West Brom 1 Odemwingie 76'
It's hard to really be mad the wake of West Brom's victory over Liverpool at Anfield---disappointed, sure, and maybe a little PTSD-ish as the hosts yet again wasted an infinite number of chances to take the lead early or draw level late. At this point, though, there's little use in getting overly ragey at another slew of nearly moments that ultimately condemned Liverpool to their second consecutive home defeat.
If you've been paying attention this season, it's impossible to talk about today's loss without referencing nearly every Liverpool home match that's seen the club drop points. The only difference today is that this one's become the new standard for ways in which Liverpool can disappoint, as they completely dominated the first 75 minutes and looked like the only team that would win it.
Which made Peter Odemwingie's winner particularly cruel, especially given that the passage of play that led to it included an error from the mostly excellent Glen Johnson. Youssouf Mulumbu nicked it away from the turned-around fullback and on to the Nigerian striker, who beat Pepe Reina (who was also very solid to that point) one on one. West Brom had a few chances to that, two of which Reina turned away and one that was inexplicably wasted by Shane Long when he was alone on the edge of the Liverpool penalty area.
We'd be here all day if we tried to recount each of Liverpool's chances, starting early in the first half and rounding off around ten minutes from time when it became painfully clear that nothing Liverpool were doing was going to lead to a goal. Luis Suarez had one of his best matches of the season up front alongside Andy Carroll, who was unmatched in the air and managed a few clear chances of his own. Jay Spearing and Jordan Henderson were both very good in the middle, and the aforementioned Johnson and Reina were standouts among a back line that rarely found themselves pressured.
But none of that was good enough to get the win, as nearly every player in the squad was responsible for spurning a clear goal-scoring opportunity. At times it defied belief, with no less than three or four Liverpool players having a shot on Ben Foster's goal at one point early in the second half. The narrative of the season that never ends only got stronger---Liverpool are terrific at maintaining possession and creating chances, but when it comes to finishing things off, they're absolutely horrendous.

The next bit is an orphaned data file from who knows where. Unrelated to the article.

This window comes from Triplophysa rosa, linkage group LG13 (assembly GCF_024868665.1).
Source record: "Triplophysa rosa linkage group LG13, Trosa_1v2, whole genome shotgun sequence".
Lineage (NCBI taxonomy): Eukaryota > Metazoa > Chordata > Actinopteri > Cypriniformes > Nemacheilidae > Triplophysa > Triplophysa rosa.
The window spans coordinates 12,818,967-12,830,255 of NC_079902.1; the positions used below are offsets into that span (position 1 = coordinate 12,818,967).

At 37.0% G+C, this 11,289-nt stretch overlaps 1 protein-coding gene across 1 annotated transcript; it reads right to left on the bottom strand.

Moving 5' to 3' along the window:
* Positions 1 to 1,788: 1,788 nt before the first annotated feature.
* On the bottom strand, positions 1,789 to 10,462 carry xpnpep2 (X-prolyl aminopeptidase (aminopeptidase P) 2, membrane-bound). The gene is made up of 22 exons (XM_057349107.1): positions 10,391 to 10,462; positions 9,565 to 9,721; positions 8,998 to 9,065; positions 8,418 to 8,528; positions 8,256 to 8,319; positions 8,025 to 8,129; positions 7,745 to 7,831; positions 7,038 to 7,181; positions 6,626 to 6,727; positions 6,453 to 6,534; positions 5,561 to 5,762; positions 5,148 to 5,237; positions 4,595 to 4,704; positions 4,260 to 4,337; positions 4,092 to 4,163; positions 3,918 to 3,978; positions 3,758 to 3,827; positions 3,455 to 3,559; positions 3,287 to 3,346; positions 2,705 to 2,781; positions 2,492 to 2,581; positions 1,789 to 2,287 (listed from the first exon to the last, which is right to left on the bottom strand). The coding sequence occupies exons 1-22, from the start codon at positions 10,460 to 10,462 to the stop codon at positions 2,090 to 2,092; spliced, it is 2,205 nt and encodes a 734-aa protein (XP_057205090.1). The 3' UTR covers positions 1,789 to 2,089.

Of course the woodwork was involved, and Foster made as many good saves as he fumbled, but as we've said before, luck and misfortune can only carry so much of the blame. Aside from the two that hit the post Liverpool had another handful on target that were either saved or blocked, and likely around thirty overall. And yet here we are, talking about what could have been and trying to add up the number of hypothetical goals Liverpool could or should have scored this year.
Today their shortcomings are heightened not because the opposition often looked overmatched---Liverpool are used to disappointing against "lesser" opposition---but because everything else looked so damned nice. The selection and personnel were what we'd hoped for, the substitutions were mostly timely and beneficial, and the squad played with a passion and drive that was unquestioned.
And those combine to produce one of the only other negatives on the day, in that we're left to wonder why we haven't seen this version of Liverpool more often this season. All involved today have been available for most of the season, and aside from the rust we've unfortunately come to expect from Dirk Kuyt, they came together to give Liverpool one of their most effective (or as effective as they could be without scoring) displays of the season. That question lies solely at the feet of Kenny Dalglish, who found himself helpless to influence today's result despite getting so much else right.
That's the story of Liverpool's Premier League campaign, though, and it's one that'll be remember not for the number of goals they could have scored, but how they failed to find the cutting edge when they needed to. That's cruel and disappointing, but it's Liverpool, and we'll support them to the end.
Which, thankfully, is right around the corner.